Davison agrees. “Those of us involved from Arts and Humanities want to look at the concepts the scientists are using and then consider what philosophical and other humanities disciplines have got to offer that might constructively disorientate, reorientate or excavate what some of those ideas mean,” he says. “That might then offer new ways of conceptualising some of the scientific problems and questions.”
The obvious question is: what is life? “It’s not like that has ever been the sole purview of the natural sciences,” says Davison. “Novelists, poets, painters and dramatists are interested in the nature of life. Philosophers and theologians are, too. So our goal with the new Centre is to go further than that. For example, what do we even mean when we talk about an ‘origin’? What do we mean when we talk about a ‘pathway’? By considering some of these categories from new angles, can we open up new ways of thinking?”
The science is accelerating fast. Recent breakthroughs and current research are redrawing the boundaries of what we know. Queloz was at the forefront of that acceleration when, in 1995 and still only in his 20s, he and Michel Mayor discovered the first exoplanet orbiting a sun-like star – for which the pair received the Nobel Prize in Physics in 2019.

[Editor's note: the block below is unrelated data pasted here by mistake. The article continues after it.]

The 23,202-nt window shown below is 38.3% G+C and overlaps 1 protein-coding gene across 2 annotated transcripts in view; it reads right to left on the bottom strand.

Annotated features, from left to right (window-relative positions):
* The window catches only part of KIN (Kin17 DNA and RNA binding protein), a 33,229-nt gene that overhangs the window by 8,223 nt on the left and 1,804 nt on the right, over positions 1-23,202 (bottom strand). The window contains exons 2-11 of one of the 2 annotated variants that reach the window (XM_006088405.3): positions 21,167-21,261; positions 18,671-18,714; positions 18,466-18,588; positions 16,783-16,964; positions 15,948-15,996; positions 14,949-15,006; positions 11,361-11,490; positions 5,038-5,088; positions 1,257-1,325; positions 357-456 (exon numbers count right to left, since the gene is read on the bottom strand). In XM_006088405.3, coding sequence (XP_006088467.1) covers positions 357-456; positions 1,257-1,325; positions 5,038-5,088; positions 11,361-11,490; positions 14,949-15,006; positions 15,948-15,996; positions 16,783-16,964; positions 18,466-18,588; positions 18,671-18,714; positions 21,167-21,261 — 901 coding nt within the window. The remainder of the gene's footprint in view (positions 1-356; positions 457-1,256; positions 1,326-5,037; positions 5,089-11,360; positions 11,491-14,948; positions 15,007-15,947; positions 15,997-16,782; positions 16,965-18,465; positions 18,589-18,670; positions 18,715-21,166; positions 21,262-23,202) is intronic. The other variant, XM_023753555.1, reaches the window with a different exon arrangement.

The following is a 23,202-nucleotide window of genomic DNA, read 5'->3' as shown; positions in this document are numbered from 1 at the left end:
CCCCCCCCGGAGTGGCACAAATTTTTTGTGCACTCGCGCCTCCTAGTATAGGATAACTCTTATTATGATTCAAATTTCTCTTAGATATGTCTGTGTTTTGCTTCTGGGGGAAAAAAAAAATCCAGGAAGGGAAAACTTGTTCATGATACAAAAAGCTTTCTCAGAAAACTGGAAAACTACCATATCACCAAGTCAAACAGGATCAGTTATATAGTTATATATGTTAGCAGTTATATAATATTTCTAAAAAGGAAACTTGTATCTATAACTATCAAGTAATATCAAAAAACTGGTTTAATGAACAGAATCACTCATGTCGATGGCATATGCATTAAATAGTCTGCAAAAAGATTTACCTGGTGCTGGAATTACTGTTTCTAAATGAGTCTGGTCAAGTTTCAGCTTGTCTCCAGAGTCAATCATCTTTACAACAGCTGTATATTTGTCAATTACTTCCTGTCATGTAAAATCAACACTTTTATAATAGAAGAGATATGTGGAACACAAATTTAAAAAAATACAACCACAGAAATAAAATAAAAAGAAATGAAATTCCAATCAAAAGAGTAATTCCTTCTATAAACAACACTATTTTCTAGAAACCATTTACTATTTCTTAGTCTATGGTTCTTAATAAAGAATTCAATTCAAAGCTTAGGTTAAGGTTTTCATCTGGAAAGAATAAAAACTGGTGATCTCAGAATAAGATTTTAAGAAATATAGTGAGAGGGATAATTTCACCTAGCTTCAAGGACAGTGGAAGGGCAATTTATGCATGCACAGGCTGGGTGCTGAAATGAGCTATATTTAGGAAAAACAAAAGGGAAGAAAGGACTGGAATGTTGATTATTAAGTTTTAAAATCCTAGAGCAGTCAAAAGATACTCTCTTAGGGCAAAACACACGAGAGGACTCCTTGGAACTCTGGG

“Most of the media questions we had at the time were: ‘Is there life on that planet?’,” Queloz recalls. Today, there are more than 5,000 such planets known in nearly 4,000 distinct planetary systems – most discovered by NASA’s Kepler Space Telescope, now retired.
One of Kepler’s most remarkable successors is the James Webb Space Telescope, launched in December 2021, whose first images have already changed how we see the cosmos. The telescope is able to peer ‘back in time’, capturing light that’s more than 13 billion years old – and the resulting images include views of some galaxies formed merely a few hundred million years after the Big Bang. And the current Perseverance mission to Mars is discovering geological records that will shed light on whether the processes that made life possible on Earth might be viable elsewhere.